We had sent an update a few months back on our progress with putting together several novel geospatial layers through well-engineered machine learning pipelines and computational algorithms, automatically updated, along with several longitudinal socio-ecological indicators to understand different stresses in a landscape, with primarily water security as the primary theme to start with. See this draft technical manual for details. 

Our engineering pipelines are now robust and we can generate these layers and indicators for any administrative block upon request. We are therefore now eager to engage more closely with partners to develop new use-cases and additional layers that they would need. Please do write to us to discuss any requirements. We believe that across civil society organizations, social enterprises, journalists, academia, and research organizations, these datasets can provide immense value. Please drop an email to contact@core-stack.org.

In the meantime, you can also browse some of the outputs so far: 

  • Google Earth Engine application [link]
  • Landscape Explorer dashboard [link]

And take a look at the overall CoRE stack deck to understand our vision, including our flagship Commons Connect application to empower communities to do their own bottom-up participatory planning of natural resource management assets. 

We have prepared the following layers so far:

  • Pan-India hydrological boundaries: Basins, Sub-basins, Watersheds, Micro-watersheds.
  • Pan-India drainage lines with stream orders.
  • Hydrological layers, of fortnightly time-series since 2016 computed for each micro-watershed, available as a vector layer:
    • Precipitation
    • Evapotranspiration
    • Runoff
    • Net water balance, recharge:discharge ratio
    • Cumulative change in water balance
  • Climate indicators: Drought intensity and drought frequency for mild/moderate/severe drought in a micro-watershed, computed annually for micro-watersheds since 2016, available as a vector layer. Additional indicators that feed into drought computation include the length of dry spells, SPI, rainfall deviation, etc.
  • Land use and land cover classification since 2016, intra-annual, available as raster layers with classes for the following, for each block:
    • Built-up
    • Barren, shrubs and scrubs
    • Water: Seasonal presence during the Kharif, Rabi, and Summer months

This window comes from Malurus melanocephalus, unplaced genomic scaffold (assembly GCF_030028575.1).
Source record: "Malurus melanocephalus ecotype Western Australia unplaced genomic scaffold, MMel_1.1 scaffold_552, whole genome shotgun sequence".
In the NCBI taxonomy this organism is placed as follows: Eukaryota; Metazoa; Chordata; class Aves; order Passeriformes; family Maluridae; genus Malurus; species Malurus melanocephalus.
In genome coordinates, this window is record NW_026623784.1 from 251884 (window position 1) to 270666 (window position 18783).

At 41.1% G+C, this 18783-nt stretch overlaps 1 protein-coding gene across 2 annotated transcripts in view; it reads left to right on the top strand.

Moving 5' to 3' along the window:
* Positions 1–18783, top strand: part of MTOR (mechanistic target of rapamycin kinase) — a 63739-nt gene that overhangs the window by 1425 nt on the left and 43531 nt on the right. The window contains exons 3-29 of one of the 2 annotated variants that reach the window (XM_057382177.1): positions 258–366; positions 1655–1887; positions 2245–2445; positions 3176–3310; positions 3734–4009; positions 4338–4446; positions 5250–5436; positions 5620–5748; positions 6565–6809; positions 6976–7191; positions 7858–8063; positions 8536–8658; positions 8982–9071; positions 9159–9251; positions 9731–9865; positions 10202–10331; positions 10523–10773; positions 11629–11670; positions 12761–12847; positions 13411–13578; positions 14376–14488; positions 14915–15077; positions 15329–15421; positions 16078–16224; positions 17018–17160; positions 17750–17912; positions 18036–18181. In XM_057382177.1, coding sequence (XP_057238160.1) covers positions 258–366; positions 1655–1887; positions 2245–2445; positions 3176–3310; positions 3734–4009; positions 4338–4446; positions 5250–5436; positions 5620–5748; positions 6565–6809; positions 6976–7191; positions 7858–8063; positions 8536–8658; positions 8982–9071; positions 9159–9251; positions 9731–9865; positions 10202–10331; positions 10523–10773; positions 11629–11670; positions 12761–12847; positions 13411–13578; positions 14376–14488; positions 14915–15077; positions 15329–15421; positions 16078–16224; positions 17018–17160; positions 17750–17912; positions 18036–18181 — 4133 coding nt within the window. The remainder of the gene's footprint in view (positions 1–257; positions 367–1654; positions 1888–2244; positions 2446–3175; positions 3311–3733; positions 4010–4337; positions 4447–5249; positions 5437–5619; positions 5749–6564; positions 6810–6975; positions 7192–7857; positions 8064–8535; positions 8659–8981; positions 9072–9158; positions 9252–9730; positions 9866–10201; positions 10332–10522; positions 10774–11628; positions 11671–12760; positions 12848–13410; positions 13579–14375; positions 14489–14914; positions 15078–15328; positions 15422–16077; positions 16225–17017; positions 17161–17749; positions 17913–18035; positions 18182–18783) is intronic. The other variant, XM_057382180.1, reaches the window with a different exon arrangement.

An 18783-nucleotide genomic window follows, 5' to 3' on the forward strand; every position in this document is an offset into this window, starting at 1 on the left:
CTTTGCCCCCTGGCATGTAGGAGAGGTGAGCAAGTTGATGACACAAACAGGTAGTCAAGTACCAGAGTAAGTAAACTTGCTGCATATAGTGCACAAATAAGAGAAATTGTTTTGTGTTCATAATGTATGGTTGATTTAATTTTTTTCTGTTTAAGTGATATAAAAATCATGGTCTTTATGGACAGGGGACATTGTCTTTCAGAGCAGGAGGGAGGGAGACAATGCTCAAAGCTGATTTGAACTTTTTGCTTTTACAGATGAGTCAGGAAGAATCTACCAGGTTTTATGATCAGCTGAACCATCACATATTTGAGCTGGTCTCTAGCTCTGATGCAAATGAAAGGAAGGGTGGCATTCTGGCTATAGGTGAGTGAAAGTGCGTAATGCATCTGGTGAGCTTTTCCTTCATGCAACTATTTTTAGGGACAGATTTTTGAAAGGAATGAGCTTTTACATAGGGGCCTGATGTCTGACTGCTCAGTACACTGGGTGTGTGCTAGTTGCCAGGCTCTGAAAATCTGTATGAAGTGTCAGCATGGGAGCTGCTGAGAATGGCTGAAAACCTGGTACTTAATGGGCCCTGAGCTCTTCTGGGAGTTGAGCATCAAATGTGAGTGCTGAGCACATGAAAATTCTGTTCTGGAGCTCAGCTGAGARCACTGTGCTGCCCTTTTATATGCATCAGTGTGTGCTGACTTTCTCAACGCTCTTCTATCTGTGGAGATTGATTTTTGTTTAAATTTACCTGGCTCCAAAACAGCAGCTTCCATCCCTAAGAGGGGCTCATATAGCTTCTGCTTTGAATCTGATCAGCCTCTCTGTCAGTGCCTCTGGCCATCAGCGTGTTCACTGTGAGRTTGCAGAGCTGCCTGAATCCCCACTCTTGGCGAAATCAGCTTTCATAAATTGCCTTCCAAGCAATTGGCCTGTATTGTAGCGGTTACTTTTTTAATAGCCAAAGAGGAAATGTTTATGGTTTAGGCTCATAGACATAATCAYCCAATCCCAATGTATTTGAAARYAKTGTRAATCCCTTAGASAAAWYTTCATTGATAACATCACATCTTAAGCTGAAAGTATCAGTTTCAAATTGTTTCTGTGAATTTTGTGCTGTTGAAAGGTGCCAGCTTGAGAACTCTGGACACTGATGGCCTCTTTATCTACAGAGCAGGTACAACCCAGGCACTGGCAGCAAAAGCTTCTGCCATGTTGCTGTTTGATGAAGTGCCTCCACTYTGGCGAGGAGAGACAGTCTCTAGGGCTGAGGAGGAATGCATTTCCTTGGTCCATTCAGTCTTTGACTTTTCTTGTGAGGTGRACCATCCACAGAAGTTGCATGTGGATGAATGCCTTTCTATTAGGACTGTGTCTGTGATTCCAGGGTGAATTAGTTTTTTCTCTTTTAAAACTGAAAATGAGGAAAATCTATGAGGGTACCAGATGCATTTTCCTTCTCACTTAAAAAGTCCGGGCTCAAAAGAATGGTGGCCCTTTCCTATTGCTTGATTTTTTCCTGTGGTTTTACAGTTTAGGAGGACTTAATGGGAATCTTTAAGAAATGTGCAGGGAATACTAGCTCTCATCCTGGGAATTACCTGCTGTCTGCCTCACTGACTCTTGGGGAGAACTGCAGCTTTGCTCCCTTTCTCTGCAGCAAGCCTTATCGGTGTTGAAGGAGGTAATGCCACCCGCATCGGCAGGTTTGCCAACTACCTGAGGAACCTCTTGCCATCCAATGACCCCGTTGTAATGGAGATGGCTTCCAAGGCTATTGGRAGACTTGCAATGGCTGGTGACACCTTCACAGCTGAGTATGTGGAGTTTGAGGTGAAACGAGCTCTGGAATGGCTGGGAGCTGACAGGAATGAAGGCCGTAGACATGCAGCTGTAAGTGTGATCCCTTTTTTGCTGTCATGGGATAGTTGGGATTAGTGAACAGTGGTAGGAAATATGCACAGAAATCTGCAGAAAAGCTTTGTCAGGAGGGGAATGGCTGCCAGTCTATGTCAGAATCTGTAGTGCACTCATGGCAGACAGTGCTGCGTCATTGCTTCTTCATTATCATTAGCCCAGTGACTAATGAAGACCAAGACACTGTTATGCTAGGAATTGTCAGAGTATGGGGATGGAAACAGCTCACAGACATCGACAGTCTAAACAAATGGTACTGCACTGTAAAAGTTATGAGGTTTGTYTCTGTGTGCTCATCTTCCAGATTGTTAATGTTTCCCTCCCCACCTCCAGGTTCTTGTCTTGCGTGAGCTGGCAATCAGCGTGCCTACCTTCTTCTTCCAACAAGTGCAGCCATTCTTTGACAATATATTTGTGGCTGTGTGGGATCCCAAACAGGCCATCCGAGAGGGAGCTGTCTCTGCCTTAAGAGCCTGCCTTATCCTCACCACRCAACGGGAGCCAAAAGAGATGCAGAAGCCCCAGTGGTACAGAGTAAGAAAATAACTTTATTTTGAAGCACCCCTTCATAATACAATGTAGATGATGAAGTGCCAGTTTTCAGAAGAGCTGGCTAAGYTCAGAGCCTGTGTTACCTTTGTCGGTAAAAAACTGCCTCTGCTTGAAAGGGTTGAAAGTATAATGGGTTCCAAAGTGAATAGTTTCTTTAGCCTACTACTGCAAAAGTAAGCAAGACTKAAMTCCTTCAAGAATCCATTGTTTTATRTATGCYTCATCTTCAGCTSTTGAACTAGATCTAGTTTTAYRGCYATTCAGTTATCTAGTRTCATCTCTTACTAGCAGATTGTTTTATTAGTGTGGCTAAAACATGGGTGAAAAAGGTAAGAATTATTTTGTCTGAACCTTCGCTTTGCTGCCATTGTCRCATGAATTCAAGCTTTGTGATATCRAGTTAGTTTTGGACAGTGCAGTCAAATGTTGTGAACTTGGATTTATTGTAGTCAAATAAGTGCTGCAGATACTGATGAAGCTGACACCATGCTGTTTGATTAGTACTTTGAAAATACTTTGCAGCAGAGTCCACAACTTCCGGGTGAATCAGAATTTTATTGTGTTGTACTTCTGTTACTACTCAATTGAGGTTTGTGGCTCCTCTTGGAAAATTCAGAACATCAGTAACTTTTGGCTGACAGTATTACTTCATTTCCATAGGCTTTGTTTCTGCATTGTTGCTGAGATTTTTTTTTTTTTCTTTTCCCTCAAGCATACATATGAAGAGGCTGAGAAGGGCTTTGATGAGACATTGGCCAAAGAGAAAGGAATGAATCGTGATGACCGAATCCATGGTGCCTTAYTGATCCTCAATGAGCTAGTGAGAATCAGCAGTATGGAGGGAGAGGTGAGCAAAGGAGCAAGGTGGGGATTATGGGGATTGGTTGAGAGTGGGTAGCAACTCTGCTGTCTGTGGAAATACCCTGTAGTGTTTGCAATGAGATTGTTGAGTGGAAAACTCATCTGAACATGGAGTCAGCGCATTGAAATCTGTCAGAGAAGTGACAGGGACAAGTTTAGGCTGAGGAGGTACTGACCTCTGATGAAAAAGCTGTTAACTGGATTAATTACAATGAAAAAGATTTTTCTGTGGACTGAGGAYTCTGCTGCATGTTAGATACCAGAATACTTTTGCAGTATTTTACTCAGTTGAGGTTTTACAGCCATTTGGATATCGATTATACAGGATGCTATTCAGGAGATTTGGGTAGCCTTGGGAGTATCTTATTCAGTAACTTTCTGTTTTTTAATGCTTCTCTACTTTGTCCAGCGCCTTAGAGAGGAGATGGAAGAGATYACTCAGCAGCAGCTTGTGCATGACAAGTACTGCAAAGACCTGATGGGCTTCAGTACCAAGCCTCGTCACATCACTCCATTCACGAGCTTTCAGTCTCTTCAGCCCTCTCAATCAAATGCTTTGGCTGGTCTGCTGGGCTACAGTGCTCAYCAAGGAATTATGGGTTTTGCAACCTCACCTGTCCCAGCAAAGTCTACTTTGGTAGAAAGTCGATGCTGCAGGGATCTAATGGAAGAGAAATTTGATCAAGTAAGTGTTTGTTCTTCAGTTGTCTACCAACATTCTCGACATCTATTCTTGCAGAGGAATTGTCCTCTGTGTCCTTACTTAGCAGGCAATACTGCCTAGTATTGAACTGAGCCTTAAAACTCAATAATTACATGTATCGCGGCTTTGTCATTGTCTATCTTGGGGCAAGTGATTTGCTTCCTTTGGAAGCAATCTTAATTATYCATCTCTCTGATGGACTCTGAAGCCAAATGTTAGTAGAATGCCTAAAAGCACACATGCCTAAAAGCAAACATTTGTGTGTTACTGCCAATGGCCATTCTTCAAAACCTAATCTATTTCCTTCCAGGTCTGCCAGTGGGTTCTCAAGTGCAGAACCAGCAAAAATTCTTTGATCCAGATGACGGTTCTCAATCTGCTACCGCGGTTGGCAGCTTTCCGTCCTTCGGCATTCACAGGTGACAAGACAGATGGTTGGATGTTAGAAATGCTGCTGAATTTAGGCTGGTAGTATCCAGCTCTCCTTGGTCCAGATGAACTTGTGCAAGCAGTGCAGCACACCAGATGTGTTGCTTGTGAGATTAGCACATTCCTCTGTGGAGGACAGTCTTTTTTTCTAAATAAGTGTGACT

• Vectorized into water-bodies.
    • Trees
    • Cropping: Seasonal, with areas under Kharif, Rabi, Summer cropping
    • Upcoming is a change layer to specifically describe LULC changes since 2016.
  • Socio-economic variables computed for 2003, 2011, 2019, for villages, aggregated to the panchayat, block, and district levels.
    • Aggregate Development Index. See this paper for details on how we built a deep-learning based classifier to estimate poverty levels from daytime and nighttime satellite imagery. In the absence of any recent census, these estimates can serve as a proxy indicator.
    • Relative Wealth Index
    • Census 2011 variables collated in one place: male/female literacy, SC/ST/Others population, asset ownership, etc.
  • Terrain classification computed using digital elevation models, available as a raster layer for each block, with the following classes:
    • Plain areas, further classified as low/mid/high plains, at low-lying areas or mesa tops.
    • Broad open slopes, upper steep slopes, further classified as having local valleys or ridges.
    • U-shaped valleys.
    • Others: Mountain tops and ridges, V-shaped valleys.
  • Panchayat level NREGA expenditure with equity indicators: Since NREGA is a demand-driven scheme, we have developed a method to estimate demand, and to compare this with the actual expenditure. A wider deviation would suggest that either adequate demand is not being generated, perhaps due to awareness or other issues, or the expenditure is less than what is required.
  • Pan-India administrative boundaries: District, sub-district, panchayat, village

See the draft manual for technical details on how each of these layers has been computed. 

Figure 1. Glimpse of the Google Earth Engine application

Figure 2. Glimpse of the Landscape Explorer dashboard to download layers and review plans

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